Then $v˜t$ converges to a random variable with probability one as $t→∞$, and there exists a finite number $K$ such that as $T→∞$: $∑t=1Tq˜t with probability one.

See Robbins and Siegmund (1971; also see Benveniste et al., 1990, p. 344, or Douc et al., 2014, lemma C2) for the statement and proof of the almost supermartingale lemma.

Theorem 2 (stochastic approximation theorem).

Let $Θ$ be a closed, bounded, and convex subset of $Rq$. Let $ℓ:Rq→R$ be a twice continuously differentiable function with a finite lower bound. Let $g≡(∇ℓ)T$. Let $H≡∇2ℓ$.

• Assume $x˜θ$ has Radon-Nikodým density $pe(·|θ):Rd→[0,∞)$ with respect to a sigma-finite measure $ν$ for each $θ∈Θ$.

• Assume a positive number $xmax$ exists such that for all $θ∈Θ$, the random vector $x˜θ$ with density $pe(·|θ)$ satisfies $x˜θ with probability one.

• Let $γ0,γ1,γ2,…$ be a sequence of positive real numbers such that
$∑t=0∞γt2<∞$
(5.1)
and
$∑t=0∞γt=∞.$
(5.2)
• Let $dt:Rd×Rq→Rq$ be a piecewise continuous function on a finite partition of $Rd×Rq$ for all $t∈N$. When it exists, let
$d¯t(θ)=∫dt(x,θ)pe(x|θ)dν(x).$
• Let $θ˜(0)$ be a $q$-dimensional random vector. Let $θ˜(1),θ˜(2),…$ be a sequence of $q$-dimensional random vectors defined such that for $t=0,1,2,…$,
$θ˜(t+1)=θ˜(t)+γtd˜t,$
(5.3)
where $d˜t≡dt(x˜θ(t),θ˜(t))$ such that $|d˜t|$ is less than some finite number for $t=0,1,2,…$, and the distribution of $x˜θ(t)$ is specified by the conditional density $pe(·|θ˜(t))$.
• Assume there exists a positive number $K$ such that for all $θ∈Θ$,
$d¯t(θ)Tg(θ)≤-K|g(θ)|2.$
(5.4)

If there exists a positive integer $T$ such that $θ˜(t)∈Θ$ for all $t≥T$ with probability one, then $θ˜(1),θ˜(2),…$ converges with probability one to the set of critical points of $ℓ$ contained in $Θ$.

Proof. Let $ℓ˜t≡ℓ(θ˜(t))$ with realization $ℓt≡ℓ(θ(t))$. Let $g˜t≡g(θ˜(t))$ with realization $gt≡g(θ(t))$. Let $H˜t≡H(θ˜(t))$ with realization $Ht≡H(θ(t))$.

• Step 1: Expand $ℓ$ using a second-order mean value expansion. Expand $ℓ$ about $θ˜(t)$ and evaluate at $θ˜(t+1)$ using the mean value theorem to obtain
$ℓ˜t+1=ℓ˜t+g˜tTθ˜(t+1)-θ˜(t)+γt2R˜t$
(5.5)
with
$R˜t≡(1/2)d˜tTH(ζ˜t)d˜t,$
(5.6)
where the random variable $ζ˜t$ can be defined as a point on the chord connecting $θ˜(t)$ and $θ˜(t+1)$. Substituting the relation
$γtd˜t=θ˜(t+1)-θ˜(t)$
into equation 5.5 gives
$ℓ˜t+1=ℓ˜t+γtg˜tTd˜t+γt2R˜t.$
(5.7)
• Step 2: Identify conditions required for the remainder term of the expansion to be bounded. Since, by assumption, ${θ˜(t)}$ is a bounded stochastic sequence and $H$ is continuous, this implies that the stochastic sequence ${H(ζ˜t)}$ is bounded. In addition, by assumption, ${d˜t}$ is a bounded stochastic sequence. This implies there exists a number $Rmax$ such that for all $t=0,1,2,…$,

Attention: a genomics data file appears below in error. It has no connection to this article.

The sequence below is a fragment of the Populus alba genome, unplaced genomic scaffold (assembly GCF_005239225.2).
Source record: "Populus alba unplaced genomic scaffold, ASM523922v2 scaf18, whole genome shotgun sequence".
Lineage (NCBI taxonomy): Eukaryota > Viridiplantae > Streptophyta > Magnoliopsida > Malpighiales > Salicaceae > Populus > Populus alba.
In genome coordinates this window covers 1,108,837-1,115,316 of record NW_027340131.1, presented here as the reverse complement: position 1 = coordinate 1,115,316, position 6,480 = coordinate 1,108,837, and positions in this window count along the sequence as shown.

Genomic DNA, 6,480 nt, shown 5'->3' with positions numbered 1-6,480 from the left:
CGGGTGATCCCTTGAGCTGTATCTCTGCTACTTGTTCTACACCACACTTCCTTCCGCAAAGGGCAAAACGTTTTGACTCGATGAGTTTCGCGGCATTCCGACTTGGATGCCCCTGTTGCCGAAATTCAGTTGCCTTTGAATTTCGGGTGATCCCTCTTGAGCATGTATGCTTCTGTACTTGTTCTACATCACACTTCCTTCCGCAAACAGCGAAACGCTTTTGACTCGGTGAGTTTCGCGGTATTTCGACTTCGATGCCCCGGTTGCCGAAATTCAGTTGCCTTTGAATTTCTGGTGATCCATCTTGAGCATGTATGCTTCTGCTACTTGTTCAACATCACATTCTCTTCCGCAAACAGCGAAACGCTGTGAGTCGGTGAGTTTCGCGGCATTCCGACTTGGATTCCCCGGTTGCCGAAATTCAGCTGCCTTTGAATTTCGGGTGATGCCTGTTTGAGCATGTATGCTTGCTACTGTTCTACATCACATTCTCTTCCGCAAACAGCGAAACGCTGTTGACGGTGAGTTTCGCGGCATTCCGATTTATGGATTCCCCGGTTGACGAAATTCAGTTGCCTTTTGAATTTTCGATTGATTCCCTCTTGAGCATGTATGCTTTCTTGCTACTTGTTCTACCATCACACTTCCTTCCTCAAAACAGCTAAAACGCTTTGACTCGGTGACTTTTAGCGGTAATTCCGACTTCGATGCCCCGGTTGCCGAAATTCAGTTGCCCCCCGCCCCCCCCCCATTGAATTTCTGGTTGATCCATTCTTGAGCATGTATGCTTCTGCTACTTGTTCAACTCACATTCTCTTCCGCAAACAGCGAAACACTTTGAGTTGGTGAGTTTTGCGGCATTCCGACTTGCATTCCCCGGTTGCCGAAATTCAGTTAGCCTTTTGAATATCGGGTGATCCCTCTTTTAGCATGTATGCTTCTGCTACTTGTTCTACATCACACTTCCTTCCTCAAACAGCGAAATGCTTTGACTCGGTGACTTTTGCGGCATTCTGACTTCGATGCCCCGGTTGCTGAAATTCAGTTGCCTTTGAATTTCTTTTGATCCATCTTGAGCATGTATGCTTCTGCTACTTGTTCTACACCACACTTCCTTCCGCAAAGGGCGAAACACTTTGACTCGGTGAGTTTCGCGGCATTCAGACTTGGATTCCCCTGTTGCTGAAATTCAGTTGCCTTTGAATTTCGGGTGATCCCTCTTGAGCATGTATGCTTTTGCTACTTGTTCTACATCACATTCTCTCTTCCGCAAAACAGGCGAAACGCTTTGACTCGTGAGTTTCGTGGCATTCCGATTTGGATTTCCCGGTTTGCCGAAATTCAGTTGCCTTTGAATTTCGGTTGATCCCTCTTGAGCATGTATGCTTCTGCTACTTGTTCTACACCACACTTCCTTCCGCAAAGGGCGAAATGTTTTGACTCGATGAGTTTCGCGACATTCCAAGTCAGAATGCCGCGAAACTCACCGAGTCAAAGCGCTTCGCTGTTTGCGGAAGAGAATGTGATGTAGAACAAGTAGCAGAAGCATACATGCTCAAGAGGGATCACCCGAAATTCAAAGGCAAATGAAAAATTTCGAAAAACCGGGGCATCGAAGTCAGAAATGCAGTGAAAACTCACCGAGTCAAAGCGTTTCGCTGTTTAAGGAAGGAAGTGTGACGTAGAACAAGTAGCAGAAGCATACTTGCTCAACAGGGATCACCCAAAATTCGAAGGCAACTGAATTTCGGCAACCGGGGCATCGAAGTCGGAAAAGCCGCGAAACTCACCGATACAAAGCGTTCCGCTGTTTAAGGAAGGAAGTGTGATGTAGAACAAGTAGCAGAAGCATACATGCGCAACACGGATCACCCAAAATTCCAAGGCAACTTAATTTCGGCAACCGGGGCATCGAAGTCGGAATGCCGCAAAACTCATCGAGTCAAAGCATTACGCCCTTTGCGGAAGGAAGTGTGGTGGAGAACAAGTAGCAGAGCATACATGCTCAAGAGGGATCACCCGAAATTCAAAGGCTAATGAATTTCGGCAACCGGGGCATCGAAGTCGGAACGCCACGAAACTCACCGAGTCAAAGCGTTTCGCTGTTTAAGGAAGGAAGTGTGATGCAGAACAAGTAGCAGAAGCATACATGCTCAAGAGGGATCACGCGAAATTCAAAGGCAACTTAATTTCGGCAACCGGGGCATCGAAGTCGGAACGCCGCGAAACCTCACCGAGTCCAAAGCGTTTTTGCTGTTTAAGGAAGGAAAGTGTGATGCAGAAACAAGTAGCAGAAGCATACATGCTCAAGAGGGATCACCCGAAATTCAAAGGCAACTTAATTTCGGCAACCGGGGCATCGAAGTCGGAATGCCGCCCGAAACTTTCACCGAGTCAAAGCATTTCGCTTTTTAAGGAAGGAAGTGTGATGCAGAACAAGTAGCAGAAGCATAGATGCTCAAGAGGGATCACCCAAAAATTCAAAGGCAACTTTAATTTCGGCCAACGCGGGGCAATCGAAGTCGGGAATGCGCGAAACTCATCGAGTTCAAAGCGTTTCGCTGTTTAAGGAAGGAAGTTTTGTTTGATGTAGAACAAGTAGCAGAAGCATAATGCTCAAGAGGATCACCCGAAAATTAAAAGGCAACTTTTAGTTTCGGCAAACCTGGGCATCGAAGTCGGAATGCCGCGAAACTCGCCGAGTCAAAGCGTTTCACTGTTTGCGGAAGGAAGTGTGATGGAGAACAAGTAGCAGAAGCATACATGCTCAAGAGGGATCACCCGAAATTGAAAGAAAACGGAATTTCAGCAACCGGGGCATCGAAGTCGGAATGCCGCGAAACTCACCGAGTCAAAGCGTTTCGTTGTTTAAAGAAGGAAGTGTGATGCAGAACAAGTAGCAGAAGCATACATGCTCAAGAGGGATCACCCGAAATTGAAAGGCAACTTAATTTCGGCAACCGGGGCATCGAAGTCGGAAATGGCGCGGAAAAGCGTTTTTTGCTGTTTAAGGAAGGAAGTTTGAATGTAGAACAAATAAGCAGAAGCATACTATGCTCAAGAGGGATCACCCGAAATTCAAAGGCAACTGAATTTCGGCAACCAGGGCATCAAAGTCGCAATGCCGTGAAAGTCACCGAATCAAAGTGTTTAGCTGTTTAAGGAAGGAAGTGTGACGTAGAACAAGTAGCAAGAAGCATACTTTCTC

$|R˜t|
(5.8)
with probability one.
• Step 3: Show the expected value of objective function decreases. Taking the conditional expectation of both sides of equation 5.7 with respect to the conditional density $pe$ and evaluating at $θ(t)$ and $γt$ yields
$Eℓ˜t+1|θ(t)=ℓt+γtgtTd¯t+γt2E{R˜t|θ(t)}.$
(5.9)
Substituting the assumption $d¯t(θ)Tg(θ)≤-K|g(θ)|2$ and the conclusion of step 2 that $|R˜t| with probability one into equation 5.7 gives
$Eℓ˜t+1|θ(t)≤ℓt-γtK|gt|2+γt2Rmax.$
(5.10)
• Step 4: Show a subsequence of ${|g˜t|2}$ converges to zero wp1. Since $ℓ$ has a lower bound, $K$ is a finite positive number, and equation 5.1 holds by assumption, then the almost supermartingale lemma can be applied to equation 5.10 on the set where ${θ˜(t)}$ and ${d˜t}$ are bounded with probability one to obtain the conclusion that
$∑t=0∞γtg˜t2<∞$
(5.11)
with probability one.
For some positive integer $T$, let
$a˜T*≡infg˜T2,g˜T+12,….$
The sequence $a˜T*,a˜T+1*,…$ is nonincreasing with probability one and bounded from below by zero, which implies that this sequence is convergent with probability one to a random variable $a˜*$ (see theorem 5.1.1(vii); Rosenlicht, 1968, p. 50).
Assume that $a˜*$ is positive and not equal to zero, from equation 5.2,
$∑t=1∞γta˜t≥a˜*∑t=T∞γt=∞,$
which contradicts equation 5.11. Thus, the sequence $a˜T*,a˜T+1*,…$ is convergent with probability one to zero. Equivalently a subsequence of ${|g˜t|2}$ is convergent with probability one to zero.
• Step 5: Show that the stochastic sequence ${θ˜(t)}$ converges to a random variable wp1. From conclusion (1) of the almost supermartingale lemma, the stochastic sequence of $ℓ(θ˜(1)),ℓ(θ˜(2)),…$ converges to some unknown random variable, which will be denoted as $ℓ˜*$ with probability one. Since $ℓ$ is continuous, this is equivalent to the assertion that $θ˜(1),θ˜(2),…$ converges with probability one to some unknown random variable, which will be denoted as $V˜*$ such that $ℓ(V˜*)=ℓ˜*$ with probability one. By the assumption that with probability one, every trajectory $θ˜(1),θ˜(2),…$ is confined to the closed, bounded, and convex set $Θ$, it follows that $V˜*∈Θ$ with probability one.

• Step 6: Show the stochastic sequence ${|g˜t|2}$ converges to zero wp1: Since $g$ is a continuous function, it follows that $|g(θ˜(1))|2,|g(θ˜(2))|2,…$ converges with probability one to $|g(V˜*)|2$. This is equivalent to the statement that every subsequence of ${|g(θ˜(t))|2}$ converges to $|g(V˜*)|2$ with probability one. That is, for every possible sequence of positive integers $t1,t2,…$ the stochastic subsequence $|g(θ˜(t1)|2,|g(θ˜(t2)|2,…$ converges with probability one to $|g(V˜*)|2$.

From step 4, there exists a sequence of positive integers, $k1,k2,…$ such that the stochastic subsequence $|g(θ˜(k1)|2,|g(θ˜(k2)|2,…$ converges with probability one to zero. Thus, to avoid a contradiction, every subsequence of ${|g(θ˜(t))|2}$ converges to a random variable $|g(V˜*)|2$ with probability one and additionally with probability one, $|g(V˜*)|2=0$—or equivalently, ${|g(θ˜(t))|2}$ converges to 0 with probability one.

Since $|g|2$ is a continuous function and the assumption that $V˜*∈Θ$ with probability one, it follows that $θ˜(1),θ˜(2),…$ converges with probability one to
${V˜*∈Θ:|g(V˜*)|2=0}.$
That is, $θ˜(1),θ˜(2),…$ converges with probability one to the set of critical points of $ℓ$ in $Θ.□$